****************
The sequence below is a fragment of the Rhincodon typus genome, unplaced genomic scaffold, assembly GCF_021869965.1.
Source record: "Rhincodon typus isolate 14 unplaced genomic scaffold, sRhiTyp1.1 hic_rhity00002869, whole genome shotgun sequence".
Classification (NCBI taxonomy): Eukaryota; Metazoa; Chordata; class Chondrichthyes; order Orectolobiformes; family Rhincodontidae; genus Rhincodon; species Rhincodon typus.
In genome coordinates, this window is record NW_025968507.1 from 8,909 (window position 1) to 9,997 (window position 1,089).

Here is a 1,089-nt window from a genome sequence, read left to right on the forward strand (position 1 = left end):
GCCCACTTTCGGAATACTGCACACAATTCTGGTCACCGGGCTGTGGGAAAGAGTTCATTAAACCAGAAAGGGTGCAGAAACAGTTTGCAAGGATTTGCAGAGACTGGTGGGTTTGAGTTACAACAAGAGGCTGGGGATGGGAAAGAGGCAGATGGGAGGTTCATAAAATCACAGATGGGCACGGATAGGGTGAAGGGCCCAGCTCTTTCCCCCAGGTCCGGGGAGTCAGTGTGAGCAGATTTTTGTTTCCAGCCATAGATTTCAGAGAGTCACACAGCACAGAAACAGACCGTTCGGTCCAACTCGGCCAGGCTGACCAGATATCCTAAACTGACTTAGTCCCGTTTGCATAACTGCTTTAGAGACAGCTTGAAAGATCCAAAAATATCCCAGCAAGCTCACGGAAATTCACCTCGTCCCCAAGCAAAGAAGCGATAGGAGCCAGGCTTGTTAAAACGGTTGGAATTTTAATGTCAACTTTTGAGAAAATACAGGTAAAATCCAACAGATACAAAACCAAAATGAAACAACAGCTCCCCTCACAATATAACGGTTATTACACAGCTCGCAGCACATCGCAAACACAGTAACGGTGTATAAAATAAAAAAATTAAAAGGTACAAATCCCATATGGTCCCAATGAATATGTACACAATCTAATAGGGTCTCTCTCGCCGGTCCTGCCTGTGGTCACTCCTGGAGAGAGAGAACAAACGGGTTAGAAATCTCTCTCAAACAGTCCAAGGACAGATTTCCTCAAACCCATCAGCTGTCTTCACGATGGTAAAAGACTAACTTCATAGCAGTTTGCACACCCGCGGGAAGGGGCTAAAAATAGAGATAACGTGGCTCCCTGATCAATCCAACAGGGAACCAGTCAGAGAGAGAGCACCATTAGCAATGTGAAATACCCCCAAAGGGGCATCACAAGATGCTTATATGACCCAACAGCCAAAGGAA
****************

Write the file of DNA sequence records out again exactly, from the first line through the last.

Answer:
The sequence below is a fragment of the Rhincodon typus genome, unplaced genomic scaffold, assembly GCF_021869965.1.
Source record: "Rhincodon typus isolate 14 unplaced genomic scaffold, sRhiTyp1.1 hic_rhity00002869, whole genome shotgun sequence".
Classification (NCBI taxonomy): Eukaryota; Metazoa; Chordata; class Chondrichthyes; order Orectolobiformes; family Rhincodontidae; genus Rhincodon; species Rhincodon typus.
In genome coordinates, this window is record NW_025968507.1 from 8,909 (window position 1) to 9,997 (window position 1,089).

Here is a 1,089-nt window from a genome sequence, read left to right on the forward strand (position 1 = left end):
GCCCACTTTCGGAATACTGCACACAATTCTGGTCACCGGGCTGTGGGAAAGAGTTCATTAAACCAGAAAGGGTGCAGAAACAGTTTGCAAGGATTTGCAGAGACTGGTGGGTTTGAGTTACAACAAGAGGCTGGGGATGGGAAAGAGGCAGATGGGAGGTTCATAAAATCACAGATGGGCACGGATAGGGTGAAGGGCCCAGCTCTTTCCCCCAGGTCCGGGGAGTCAGTGTGAGCAGATTTTTGTTTCCAGCCATAGATTTCAGAGAGTCACACAGCACAGAAACAGACCGTTCGGTCCAACTCGGCCAGGCTGACCAGATATCCTAAACTGACTTAGTCCCGTTTGCATAACTGCTTTAGAGACAGCTTGAAAGATCCAAAAATATCCCAGCAAGCTCACGGAAATTCACCTCGTCCCCAAGCAAAGAAGCGATAGGAGCCAGGCTTGTTAAAACGGTTGGAATTTTAATGTCAACTTTTGAGAAAATACAGGTAAAATCCAACAGATACAAAACCAAAATGAAACAACAGCTCCCCTCACAATATAACGGTTATTACACAGCTCGCAGCACATCGCAAACACAGTAACGGTGTATAAAATAAAAAAATTAAAAGGTACAAATCCCATATGGTCCCAATGAATATGTACACAATCTAATAGGGTCTCTCTCGCCGGTCCTGCCTGTGGTCACTCCTGGAGAGAGAGAACAAACGGGTTAGAAATCTCTCTCAAACAGTCCAAGGACAGATTTCCTCAAACCCATCAGCTGTCTTCACGATGGTAAAAGACTAACTTCATAGCAGTTTGCACACCCGCGGGAAGGGGCTAAAAATAGAGATAACGTGGCTCCCTGATCAATCCAACAGGGAACCAGTCAGAGAGAGAGCACCATTAGCAATGTGAAATACCCCCAAAGGGGCATCACAAGATGCTTATATGACCCAACAGCCAAAGGAA